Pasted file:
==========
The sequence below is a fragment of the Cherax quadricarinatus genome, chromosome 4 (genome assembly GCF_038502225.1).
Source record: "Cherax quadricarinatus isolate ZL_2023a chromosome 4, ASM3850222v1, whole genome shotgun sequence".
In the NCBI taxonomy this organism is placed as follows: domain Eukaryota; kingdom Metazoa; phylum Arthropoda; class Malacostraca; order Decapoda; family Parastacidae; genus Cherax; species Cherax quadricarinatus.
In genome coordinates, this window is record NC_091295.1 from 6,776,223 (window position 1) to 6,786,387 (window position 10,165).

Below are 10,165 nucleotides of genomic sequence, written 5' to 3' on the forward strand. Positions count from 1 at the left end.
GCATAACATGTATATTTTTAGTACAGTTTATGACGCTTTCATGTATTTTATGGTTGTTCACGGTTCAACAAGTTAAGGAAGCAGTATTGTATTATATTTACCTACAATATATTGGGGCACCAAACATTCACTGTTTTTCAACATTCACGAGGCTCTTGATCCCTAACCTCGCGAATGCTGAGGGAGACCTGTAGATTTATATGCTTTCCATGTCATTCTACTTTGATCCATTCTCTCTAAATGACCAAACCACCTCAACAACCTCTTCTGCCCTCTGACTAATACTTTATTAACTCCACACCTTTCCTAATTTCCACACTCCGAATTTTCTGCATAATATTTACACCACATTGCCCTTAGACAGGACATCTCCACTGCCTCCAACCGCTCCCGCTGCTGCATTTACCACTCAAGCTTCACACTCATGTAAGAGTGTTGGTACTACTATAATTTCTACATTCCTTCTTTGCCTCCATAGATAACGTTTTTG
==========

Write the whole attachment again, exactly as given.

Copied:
The sequence below is a fragment of the Cherax quadricarinatus genome, chromosome 4 (genome assembly GCF_038502225.1).
Source record: "Cherax quadricarinatus isolate ZL_2023a chromosome 4, ASM3850222v1, whole genome shotgun sequence".
In the NCBI taxonomy this organism is placed as follows: domain Eukaryota; kingdom Metazoa; phylum Arthropoda; class Malacostraca; order Decapoda; family Parastacidae; genus Cherax; species Cherax quadricarinatus.
In genome coordinates, this window is record NC_091295.1 from 6,776,223 (window position 1) to 6,786,387 (window position 10,165).

Below are 10,165 nucleotides of genomic sequence, written 5' to 3' on the forward strand. Positions count from 1 at the left end.
GCATAACATGTATATTTTTAGTACAGTTTATGACGCTTTCATGTATTTTATGGTTGTTCACGGTTCAACAAGTTAAGGAAGCAGTATTGTATTATATTTACCTACAATATATTGGGGCACCAAACATTCACTGTTTTTCAACATTCACGAGGCTCTTGATCCCTAACCTCGCGAATGCTGAGGGAGACCTGTAGATTTATATGCTTTCCATGTCATTCTACTTTGATCCATTCTCTCTAAATGACCAAACCACCTCAACAACCTCTTCTGCCCTCTGACTAATACTTTATTAACTCCACACCTTTCCTAATTTCCACACTCCGAATTTTCTGCATAATATTTACACCACATTGCCCTTAGACAGGACATCTCCACTGCCTCCAACCGCTCCCGCTGCTGCATTTACCACTCAAGCTTCACACTCATGTAAGAGTGTTGGTACTACTATAATTTCTACATTCCTTCTTTGCCTCCATAGATAACGTTTTTG